National SAE President Brad Cohen recently vented his talcum powder-coated opinion, saying that David Boren’s claim that OU SAE chapter members learned the racist chant four years ago while in a national leadership cruise was “disgusting, one-sided and biased” as well as “inflammatory and self serving.“
I noticed Brad didn’t say the allegations are untrue. He went on to say that perhaps Mr. Boren shouldn’t be president of the university if he can’t run an impartial investigation. This is coming from a graduate of the fine state of Arizona, a state perhaps best known for its string of schools remarkable for their studious fortitude and inclusiveness. (And blue meth.)
I think Mr. Cohen is a bit hurt that President Boren crossed over his imaginary collegiate thin Burberry-tartan line. What I do know is that, recently, a friend of mine — also a lifelong friend of Mr. Boren’s — died after a long, 29-year struggle with mental illness and addiction.
Everyone in the art community knew and loved Spencer Mellow, so did many in the faith community and even many in a few more debauched local communities. Spencer was known for having the most love to give out of anyone we knew, so it came as no surprise that in his funeral photo montage were images of a quite young Spencer sitting at one of Mr. Boren’s more stately desks. (Checking for grammatical errors and good ideas, no doubt.) What did surprise me was seeing Mr. Boren sitting quietly, drawing no attention to himself, taking time to say goodbye to a kid he loved for an all-too-brief but brilliance-filled few decades. Just that day he appointed Jabar Shumate as University of Oklahoma’s vice president, a new position intended to foster stronger multicultural relations, among other tasks, and now there he was taking time away from what had to be an incredibly busy transitional time to pay respects to the most chaotic, flamboyant, hardest working and hardest partying creatives I have ever known.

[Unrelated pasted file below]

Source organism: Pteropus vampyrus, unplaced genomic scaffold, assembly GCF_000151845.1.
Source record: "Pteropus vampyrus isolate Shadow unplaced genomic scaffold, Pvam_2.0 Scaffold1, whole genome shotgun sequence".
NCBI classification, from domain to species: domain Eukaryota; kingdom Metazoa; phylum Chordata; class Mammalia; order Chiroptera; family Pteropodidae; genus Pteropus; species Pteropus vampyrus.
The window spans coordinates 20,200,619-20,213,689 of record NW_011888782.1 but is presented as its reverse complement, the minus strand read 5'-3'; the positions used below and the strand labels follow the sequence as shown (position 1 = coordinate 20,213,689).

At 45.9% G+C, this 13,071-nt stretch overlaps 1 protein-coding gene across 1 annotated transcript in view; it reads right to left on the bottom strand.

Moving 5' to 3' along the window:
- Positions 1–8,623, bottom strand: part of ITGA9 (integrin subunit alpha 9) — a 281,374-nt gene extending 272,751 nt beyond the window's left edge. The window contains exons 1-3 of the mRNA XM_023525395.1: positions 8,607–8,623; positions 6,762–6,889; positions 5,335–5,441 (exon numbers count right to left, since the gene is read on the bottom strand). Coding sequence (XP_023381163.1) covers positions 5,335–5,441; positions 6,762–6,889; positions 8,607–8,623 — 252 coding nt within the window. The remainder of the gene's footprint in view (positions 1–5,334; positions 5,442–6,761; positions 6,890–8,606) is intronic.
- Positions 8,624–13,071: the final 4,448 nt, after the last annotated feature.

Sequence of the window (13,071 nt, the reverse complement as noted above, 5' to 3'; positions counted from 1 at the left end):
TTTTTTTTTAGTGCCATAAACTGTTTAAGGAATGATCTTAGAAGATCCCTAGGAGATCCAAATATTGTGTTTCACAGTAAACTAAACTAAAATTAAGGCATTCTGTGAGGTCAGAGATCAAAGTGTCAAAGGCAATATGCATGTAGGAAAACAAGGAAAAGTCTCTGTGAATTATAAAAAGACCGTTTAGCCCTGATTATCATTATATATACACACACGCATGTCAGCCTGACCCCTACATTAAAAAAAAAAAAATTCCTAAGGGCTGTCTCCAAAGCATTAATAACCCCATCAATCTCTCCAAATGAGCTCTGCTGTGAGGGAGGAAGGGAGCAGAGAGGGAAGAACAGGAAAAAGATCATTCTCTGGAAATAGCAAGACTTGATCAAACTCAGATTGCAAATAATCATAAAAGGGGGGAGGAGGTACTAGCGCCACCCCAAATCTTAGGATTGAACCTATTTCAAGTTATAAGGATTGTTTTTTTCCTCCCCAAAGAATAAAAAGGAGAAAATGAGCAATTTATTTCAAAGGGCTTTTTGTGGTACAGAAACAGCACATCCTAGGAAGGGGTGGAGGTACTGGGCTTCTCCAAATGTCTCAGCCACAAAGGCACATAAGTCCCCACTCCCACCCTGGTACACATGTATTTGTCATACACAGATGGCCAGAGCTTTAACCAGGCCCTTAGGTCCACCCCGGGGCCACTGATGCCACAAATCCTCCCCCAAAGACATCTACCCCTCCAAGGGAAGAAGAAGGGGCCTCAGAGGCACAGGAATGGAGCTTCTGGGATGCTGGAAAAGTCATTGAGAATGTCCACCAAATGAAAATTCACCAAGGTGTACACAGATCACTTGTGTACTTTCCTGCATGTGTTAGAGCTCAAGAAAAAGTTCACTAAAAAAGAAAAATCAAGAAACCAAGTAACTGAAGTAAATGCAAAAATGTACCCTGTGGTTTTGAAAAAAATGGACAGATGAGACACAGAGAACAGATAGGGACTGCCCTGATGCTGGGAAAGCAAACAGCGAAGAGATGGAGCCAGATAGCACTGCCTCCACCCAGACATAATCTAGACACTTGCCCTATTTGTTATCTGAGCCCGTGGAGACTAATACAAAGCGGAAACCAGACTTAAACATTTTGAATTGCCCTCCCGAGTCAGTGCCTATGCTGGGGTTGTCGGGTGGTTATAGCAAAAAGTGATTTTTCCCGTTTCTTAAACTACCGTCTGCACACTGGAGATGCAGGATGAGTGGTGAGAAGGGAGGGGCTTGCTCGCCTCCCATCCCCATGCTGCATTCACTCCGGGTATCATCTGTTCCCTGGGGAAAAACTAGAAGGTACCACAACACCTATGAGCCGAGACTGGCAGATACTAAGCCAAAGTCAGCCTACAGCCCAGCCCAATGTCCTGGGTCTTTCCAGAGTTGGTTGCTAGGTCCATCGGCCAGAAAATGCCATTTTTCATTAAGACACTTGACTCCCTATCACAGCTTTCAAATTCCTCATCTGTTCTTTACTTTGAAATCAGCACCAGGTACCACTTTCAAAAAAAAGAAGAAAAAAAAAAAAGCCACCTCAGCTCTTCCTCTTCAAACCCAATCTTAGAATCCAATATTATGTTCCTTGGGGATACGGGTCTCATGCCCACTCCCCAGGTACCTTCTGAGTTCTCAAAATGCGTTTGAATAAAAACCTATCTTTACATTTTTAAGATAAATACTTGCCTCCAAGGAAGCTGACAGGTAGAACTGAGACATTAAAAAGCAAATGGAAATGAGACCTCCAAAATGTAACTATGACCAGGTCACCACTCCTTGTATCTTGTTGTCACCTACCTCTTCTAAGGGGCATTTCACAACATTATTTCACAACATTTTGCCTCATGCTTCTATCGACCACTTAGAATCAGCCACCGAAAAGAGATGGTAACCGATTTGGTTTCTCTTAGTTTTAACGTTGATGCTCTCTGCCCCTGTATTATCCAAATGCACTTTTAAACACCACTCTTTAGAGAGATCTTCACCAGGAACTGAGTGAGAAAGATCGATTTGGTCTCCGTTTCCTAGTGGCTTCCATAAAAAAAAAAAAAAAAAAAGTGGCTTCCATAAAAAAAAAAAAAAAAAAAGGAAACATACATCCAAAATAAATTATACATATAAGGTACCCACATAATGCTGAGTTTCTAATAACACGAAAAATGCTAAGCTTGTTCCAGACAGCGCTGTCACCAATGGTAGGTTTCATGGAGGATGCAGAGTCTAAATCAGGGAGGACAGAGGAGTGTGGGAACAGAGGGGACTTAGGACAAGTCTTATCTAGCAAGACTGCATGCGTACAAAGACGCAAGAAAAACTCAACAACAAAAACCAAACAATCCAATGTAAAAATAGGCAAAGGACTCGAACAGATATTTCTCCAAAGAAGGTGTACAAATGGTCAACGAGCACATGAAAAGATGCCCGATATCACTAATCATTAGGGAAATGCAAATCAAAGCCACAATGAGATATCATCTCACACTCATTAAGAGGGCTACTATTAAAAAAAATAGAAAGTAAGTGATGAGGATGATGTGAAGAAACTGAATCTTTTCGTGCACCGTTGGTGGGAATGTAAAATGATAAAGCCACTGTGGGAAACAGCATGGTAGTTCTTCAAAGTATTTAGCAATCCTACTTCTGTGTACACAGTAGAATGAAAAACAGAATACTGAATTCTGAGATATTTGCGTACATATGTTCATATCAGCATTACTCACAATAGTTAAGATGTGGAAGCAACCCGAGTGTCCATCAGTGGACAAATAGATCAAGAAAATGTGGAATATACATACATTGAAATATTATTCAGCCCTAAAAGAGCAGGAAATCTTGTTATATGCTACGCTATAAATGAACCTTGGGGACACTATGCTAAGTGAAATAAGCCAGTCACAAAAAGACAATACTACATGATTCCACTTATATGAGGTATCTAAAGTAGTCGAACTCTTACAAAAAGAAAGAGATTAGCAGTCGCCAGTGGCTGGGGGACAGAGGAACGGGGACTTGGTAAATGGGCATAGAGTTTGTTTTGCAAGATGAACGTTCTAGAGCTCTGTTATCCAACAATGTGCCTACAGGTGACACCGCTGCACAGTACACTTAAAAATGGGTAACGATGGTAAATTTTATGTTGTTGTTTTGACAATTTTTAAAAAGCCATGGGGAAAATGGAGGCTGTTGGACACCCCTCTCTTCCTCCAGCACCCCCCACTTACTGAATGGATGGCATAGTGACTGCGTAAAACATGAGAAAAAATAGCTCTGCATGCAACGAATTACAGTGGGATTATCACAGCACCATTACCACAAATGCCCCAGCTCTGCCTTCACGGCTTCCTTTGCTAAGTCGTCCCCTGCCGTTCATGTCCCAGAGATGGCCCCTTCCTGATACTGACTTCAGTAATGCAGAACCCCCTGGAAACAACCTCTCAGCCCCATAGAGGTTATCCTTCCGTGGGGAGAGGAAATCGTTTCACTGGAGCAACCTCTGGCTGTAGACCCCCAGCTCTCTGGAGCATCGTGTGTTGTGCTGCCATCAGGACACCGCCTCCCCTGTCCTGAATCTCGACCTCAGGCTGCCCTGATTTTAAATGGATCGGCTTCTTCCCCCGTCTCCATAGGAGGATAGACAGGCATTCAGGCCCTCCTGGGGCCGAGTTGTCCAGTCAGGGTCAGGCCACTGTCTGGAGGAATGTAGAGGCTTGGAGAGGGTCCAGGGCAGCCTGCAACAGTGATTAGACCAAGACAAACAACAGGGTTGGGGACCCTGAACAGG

I’d hardly call those the actions of a man who is “disgusting, one-sided, biased, inflammatory” or “self serving.” In fact, I’d say that was some of the most Christ-like, leadership-quality behavior I’ve seen out of an Oklahoman in one day since Representative Emily Virgin single handedly freed the LGBT community with her red pen.
Despite having family in the political realm, I have never met Mr. Boren, but I would gladly shake his hand out of respect, and I prefer that he runs that crimson insane asylum most of us adore so much. Better an ex-politician who cares enough about people to bring real change, than one who would rather sing the songs of the same.
So you might be asking yourself, “What does Ralph Waldo Ellison, author of Invisible Man (1952) have to do with any of this?” I’m glad you asked.
This month (April) is Mr. Ellison’s birth month, and seeing as how he is both an Oklahoman and he wrote the 1950s version of Fight Club, from the perspective of a black man in Harlem, but as an existential criticism of cultural relations and modern man’s many roles in Western society instead of a think piece on the joy and escapism that cubicle life offers.
This makes it the perfect book for revisiting right now, and I hope you do, and frankly I hope it is handed out to every student who joins OU in the next year, regardless of color, status, or singing ability. Clearly we have gone too long without seeing or reading about a man making difficult choices in times of cultural upheaval.
PS: During my research, I found out Mr. Boren’s aunt used to write songs, and met Elvis Presley as a budding musician (she also cowrote “Heartbreak Hotel) , so needing one more catification to make 3 total, it seemed a lovely choice. Hope you enjoy.